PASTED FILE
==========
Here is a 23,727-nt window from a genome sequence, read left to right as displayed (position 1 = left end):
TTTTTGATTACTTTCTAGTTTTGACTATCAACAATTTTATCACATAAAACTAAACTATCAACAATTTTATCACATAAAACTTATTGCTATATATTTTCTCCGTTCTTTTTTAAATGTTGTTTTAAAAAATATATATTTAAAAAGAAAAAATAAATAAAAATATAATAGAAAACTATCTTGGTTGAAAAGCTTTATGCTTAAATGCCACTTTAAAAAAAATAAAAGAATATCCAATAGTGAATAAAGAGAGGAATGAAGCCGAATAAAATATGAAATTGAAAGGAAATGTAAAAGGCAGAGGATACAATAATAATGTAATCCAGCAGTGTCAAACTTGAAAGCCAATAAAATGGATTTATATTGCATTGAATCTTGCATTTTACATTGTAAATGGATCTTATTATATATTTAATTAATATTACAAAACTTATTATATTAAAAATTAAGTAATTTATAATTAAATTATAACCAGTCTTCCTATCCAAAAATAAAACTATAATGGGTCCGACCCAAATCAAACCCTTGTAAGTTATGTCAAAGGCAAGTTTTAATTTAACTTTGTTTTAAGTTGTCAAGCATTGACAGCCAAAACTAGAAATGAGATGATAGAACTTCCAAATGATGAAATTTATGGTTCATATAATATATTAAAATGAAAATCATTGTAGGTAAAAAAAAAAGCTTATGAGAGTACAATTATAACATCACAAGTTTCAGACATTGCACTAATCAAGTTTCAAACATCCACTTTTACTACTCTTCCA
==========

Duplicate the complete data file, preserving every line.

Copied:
Here is a 23,727-nt window from a genome sequence, read left to right as displayed (position 1 = left end):
TTTTTGATTACTTTCTAGTTTTGACTATCAACAATTTTATCACATAAAACTAAACTATCAACAATTTTATCACATAAAACTTATTGCTATATATTTTCTCCGTTCTTTTTTAAATGTTGTTTTAAAAAATATATATTTAAAAAGAAAAAATAAATAAAAATATAATAGAAAACTATCTTGGTTGAAAAGCTTTATGCTTAAATGCCACTTTAAAAAAAATAAAAGAATATCCAATAGTGAATAAAGAGAGGAATGAAGCCGAATAAAATATGAAATTGAAAGGAAATGTAAAAGGCAGAGGATACAATAATAATGTAATCCAGCAGTGTCAAACTTGAAAGCCAATAAAATGGATTTATATTGCATTGAATCTTGCATTTTACATTGTAAATGGATCTTATTATATATTTAATTAATATTACAAAACTTATTATATTAAAAATTAAGTAATTTATAATTAAATTATAACCAGTCTTCCTATCCAAAAATAAAACTATAATGGGTCCGACCCAAATCAAACCCTTGTAAGTTATGTCAAAGGCAAGTTTTAATTTAACTTTGTTTTAAGTTGTCAAGCATTGACAGCCAAAACTAGAAATGAGATGATAGAACTTCCAAATGATGAAATTTATGGTTCATATAATATATTAAAATGAAAATCATTGTAGGTAAAAAAAAAAGCTTATGAGAGTACAATTATAACATCACAAGTTTCAGACATTGCACTAATCAAGTTTCAAACATCCACTTTTACTACTCTTCCA